Secretary of State Andrea Leadsom’s refusal to provide any concrete answers on the Government’s Brexit plan reduced farmers and landowners to laughter at the CLA’s Rural Business Conference in Westminster this week.
Mrs Leadsom was full of positive messages about providing the right foundations to support the ambitions of rural businesses, but her lack of clarity on a post-Brexit future for the rural economy left the audience frustrated.
She said: “There is no doubt that without a strong and successful rural economy there can be no such thing as a thriving British economy.
“There is plan A, which is let’s make things absolutely smooth and continuous. And there are plans B and C – let’s all look at the possible outcomes for the UK.
“My expectation and my aspiration is that this gets better – not worse.”
Mrs Leadsom gave a similarly muddy answer when asked if the UK was likely to see a cliff edge when it leaves the EU, saying: ‘absolutely not… necessarily’.
The confusion continued as she said paying for access to the single market ‘may or may not be one of the negotiating positions’ following Brexit Secretary David Davis’ admission it was under consideration by the Government last week.
But despite the lack of clarity, Mrs Leadsom may have conceded ministers have given up entirely on the UK remaining in the single market, saying she was looking to facilitate continued access to EU markets with ‘low tariffs and low non-tariff barriers’.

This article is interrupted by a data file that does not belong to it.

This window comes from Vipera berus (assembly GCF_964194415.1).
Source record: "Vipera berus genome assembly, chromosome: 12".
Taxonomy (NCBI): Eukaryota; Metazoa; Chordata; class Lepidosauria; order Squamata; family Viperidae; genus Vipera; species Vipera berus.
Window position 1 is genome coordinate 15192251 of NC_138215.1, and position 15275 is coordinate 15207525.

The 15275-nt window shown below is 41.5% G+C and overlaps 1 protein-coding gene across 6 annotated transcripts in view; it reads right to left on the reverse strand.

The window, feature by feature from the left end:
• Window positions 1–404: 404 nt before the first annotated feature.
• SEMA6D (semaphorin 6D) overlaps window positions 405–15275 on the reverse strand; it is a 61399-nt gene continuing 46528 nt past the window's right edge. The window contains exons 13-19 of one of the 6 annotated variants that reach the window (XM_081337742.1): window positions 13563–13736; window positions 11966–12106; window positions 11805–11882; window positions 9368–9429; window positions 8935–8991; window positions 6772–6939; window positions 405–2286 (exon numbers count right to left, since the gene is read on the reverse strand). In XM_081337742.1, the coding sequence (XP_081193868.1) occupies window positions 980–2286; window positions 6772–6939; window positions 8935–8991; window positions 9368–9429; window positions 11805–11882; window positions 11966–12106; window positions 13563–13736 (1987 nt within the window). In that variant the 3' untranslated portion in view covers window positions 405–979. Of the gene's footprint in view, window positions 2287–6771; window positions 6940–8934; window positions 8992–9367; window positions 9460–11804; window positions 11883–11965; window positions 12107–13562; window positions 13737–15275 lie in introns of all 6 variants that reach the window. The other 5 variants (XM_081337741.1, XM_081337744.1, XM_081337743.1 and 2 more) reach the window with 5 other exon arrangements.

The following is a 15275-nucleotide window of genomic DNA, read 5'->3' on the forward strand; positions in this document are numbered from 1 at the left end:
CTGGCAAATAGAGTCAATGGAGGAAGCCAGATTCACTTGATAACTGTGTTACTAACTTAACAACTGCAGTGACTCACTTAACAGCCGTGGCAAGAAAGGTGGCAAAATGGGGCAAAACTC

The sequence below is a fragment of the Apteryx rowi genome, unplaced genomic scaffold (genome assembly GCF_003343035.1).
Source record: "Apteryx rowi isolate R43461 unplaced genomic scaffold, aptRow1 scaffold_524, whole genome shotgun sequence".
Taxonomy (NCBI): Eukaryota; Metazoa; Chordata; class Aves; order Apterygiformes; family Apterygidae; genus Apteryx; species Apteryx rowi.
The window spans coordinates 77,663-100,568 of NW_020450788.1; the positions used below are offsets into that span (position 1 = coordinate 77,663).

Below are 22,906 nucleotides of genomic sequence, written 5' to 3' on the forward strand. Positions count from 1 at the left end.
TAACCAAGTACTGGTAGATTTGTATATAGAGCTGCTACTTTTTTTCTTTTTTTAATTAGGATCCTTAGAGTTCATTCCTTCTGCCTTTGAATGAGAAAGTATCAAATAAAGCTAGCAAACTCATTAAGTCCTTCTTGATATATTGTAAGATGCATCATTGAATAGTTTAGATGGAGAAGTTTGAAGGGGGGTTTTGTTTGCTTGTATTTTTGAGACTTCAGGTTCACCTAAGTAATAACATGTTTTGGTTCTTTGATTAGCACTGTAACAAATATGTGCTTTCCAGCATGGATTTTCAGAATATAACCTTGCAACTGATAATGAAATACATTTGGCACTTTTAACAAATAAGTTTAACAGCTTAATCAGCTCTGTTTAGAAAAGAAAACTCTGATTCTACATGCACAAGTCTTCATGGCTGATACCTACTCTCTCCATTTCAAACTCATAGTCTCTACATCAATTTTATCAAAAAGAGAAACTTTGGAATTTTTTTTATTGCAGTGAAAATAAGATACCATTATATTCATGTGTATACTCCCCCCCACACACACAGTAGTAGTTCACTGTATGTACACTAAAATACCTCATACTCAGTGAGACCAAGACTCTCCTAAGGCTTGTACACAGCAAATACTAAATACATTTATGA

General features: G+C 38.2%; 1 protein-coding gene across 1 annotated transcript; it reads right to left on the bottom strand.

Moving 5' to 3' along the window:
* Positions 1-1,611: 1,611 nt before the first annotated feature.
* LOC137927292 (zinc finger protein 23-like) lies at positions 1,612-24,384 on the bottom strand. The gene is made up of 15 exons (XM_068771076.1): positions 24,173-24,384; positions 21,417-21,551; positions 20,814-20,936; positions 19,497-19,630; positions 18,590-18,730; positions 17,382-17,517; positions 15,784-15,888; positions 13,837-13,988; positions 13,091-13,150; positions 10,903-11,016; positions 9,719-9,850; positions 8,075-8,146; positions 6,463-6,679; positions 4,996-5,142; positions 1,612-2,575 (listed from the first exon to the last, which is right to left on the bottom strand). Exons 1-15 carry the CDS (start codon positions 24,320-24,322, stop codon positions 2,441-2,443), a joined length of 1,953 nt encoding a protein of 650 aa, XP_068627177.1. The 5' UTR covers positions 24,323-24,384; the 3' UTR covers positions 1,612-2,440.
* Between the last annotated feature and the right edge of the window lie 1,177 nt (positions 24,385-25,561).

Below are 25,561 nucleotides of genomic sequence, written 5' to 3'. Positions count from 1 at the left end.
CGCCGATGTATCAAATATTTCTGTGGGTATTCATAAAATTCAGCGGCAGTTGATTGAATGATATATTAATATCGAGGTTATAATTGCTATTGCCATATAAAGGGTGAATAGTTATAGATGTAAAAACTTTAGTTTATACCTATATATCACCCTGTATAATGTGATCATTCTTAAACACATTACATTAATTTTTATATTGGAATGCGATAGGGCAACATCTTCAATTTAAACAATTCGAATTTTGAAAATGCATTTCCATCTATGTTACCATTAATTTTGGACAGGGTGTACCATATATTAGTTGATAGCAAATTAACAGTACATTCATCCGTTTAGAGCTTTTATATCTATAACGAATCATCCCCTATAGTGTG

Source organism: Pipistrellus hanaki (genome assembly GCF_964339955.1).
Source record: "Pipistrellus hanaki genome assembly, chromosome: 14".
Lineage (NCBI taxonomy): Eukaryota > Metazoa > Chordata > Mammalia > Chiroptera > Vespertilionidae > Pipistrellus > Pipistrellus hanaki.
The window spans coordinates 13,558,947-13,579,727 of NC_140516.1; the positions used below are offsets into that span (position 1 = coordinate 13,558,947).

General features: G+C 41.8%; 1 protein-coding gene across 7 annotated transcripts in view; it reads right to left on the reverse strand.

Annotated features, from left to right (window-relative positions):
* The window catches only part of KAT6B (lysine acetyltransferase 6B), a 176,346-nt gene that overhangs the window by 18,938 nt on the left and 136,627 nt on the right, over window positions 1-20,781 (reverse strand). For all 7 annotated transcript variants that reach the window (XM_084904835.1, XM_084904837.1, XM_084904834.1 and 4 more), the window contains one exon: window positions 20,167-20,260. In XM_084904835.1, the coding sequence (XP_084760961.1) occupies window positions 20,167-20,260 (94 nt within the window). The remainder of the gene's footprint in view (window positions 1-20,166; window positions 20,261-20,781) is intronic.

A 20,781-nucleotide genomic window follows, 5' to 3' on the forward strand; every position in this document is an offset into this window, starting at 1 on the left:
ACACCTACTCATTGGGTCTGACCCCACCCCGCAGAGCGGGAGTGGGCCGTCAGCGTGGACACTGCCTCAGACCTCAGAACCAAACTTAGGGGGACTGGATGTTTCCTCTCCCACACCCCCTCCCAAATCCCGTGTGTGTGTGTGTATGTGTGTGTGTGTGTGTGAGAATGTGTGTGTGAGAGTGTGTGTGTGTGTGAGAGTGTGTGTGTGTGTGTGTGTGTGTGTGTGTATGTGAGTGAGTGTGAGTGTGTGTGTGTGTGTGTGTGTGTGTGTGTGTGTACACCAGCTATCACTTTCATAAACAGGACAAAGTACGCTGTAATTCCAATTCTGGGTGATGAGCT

Membership of the single market allows UK businesses to trade in the EU with no tariffs or non-tariff barriers.
This would be a big disappointment to farming unions, who only last week wrote to the Prime Minister with a coalition of food producers to call for unfettered access to the single market.
Mrs Leadsom’s comments came as the Prime Minister was forced to open up her Brexit plan to scrutiny by parliament to stop Tory rebels backing a Labour Party motion in parliament.
Shadow Brexit Secretary Keir Starmer described the move as a ‘big climb-down’, but a Government amendment to the motion which accepted examination of the plan as long as it ‘does not undermine the negotiating position’ could allow ministers to continue to conceal the main bulk of detail.